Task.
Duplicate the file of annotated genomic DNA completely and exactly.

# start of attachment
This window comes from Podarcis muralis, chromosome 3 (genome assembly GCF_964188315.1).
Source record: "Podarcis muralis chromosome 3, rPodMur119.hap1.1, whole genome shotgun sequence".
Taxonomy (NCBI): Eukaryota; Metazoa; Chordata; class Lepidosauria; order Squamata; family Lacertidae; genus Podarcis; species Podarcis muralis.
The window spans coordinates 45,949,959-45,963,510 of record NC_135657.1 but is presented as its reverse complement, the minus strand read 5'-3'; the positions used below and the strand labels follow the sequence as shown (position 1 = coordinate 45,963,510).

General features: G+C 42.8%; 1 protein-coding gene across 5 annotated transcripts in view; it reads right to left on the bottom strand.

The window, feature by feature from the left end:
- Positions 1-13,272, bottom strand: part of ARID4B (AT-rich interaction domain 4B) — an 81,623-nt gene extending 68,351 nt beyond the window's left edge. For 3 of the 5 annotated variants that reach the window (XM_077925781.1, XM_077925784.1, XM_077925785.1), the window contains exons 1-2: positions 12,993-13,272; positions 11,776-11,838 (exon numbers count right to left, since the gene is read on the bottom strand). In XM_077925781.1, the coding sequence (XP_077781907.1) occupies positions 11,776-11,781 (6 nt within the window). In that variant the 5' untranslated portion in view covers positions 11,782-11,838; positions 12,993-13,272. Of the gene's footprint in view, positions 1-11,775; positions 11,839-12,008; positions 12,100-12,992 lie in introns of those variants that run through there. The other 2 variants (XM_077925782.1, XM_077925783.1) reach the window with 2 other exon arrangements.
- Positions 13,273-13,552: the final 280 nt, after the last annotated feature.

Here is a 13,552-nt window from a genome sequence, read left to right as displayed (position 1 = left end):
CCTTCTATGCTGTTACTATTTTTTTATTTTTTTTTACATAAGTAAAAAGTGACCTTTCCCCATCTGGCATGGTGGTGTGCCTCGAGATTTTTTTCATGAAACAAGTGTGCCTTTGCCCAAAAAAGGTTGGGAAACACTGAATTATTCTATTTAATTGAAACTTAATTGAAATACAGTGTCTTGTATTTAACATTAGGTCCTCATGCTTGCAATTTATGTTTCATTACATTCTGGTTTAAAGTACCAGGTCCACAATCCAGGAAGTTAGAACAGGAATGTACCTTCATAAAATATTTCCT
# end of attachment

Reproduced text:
This window comes from Podarcis muralis, chromosome 3 (genome assembly GCF_964188315.1).
Source record: "Podarcis muralis chromosome 3, rPodMur119.hap1.1, whole genome shotgun sequence".
Taxonomy (NCBI): Eukaryota; Metazoa; Chordata; class Lepidosauria; order Squamata; family Lacertidae; genus Podarcis; species Podarcis muralis.
The window spans coordinates 45,949,959-45,963,510 of record NC_135657.1 but is presented as its reverse complement, the minus strand read 5'-3'; the positions used below and the strand labels follow the sequence as shown (position 1 = coordinate 45,963,510).

General features: G+C 42.8%; 1 protein-coding gene across 5 annotated transcripts in view; it reads right to left on the bottom strand.

The window, feature by feature from the left end:
- Positions 1-13,272, bottom strand: part of ARID4B (AT-rich interaction domain 4B) — an 81,623-nt gene extending 68,351 nt beyond the window's left edge. For 3 of the 5 annotated variants that reach the window (XM_077925781.1, XM_077925784.1, XM_077925785.1), the window contains exons 1-2: positions 12,993-13,272; positions 11,776-11,838 (exon numbers count right to left, since the gene is read on the bottom strand). In XM_077925781.1, the coding sequence (XP_077781907.1) occupies positions 11,776-11,781 (6 nt within the window). In that variant the 5' untranslated portion in view covers positions 11,782-11,838; positions 12,993-13,272. Of the gene's footprint in view, positions 1-11,775; positions 11,839-12,008; positions 12,100-12,992 lie in introns of those variants that run through there. The other 2 variants (XM_077925782.1, XM_077925783.1) reach the window with 2 other exon arrangements.
- Positions 13,273-13,552: the final 280 nt, after the last annotated feature.

Here is a 13,552-nt window from a genome sequence, read left to right as displayed (position 1 = left end):
CCTTCTATGCTGTTACTATTTTTTTATTTTTTTTTACATAAGTAAAAAGTGACCTTTCCCCATCTGGCATGGTGGTGTGCCTCGAGATTTTTTTCATGAAACAAGTGTGCCTTTGCCCAAAAAAGGTTGGGAAACACTGAATTATTCTATTTAATTGAAACTTAATTGAAATACAGTGTCTTGTATTTAACATTAGGTCCTCATGCTTGCAATTTATGTTTCATTACATTCTGGTTTAAAGTACCAGGTCCACAATCCAGGAAGTTAGAACAGGAATGTACCTTCATAAAATATTTCCT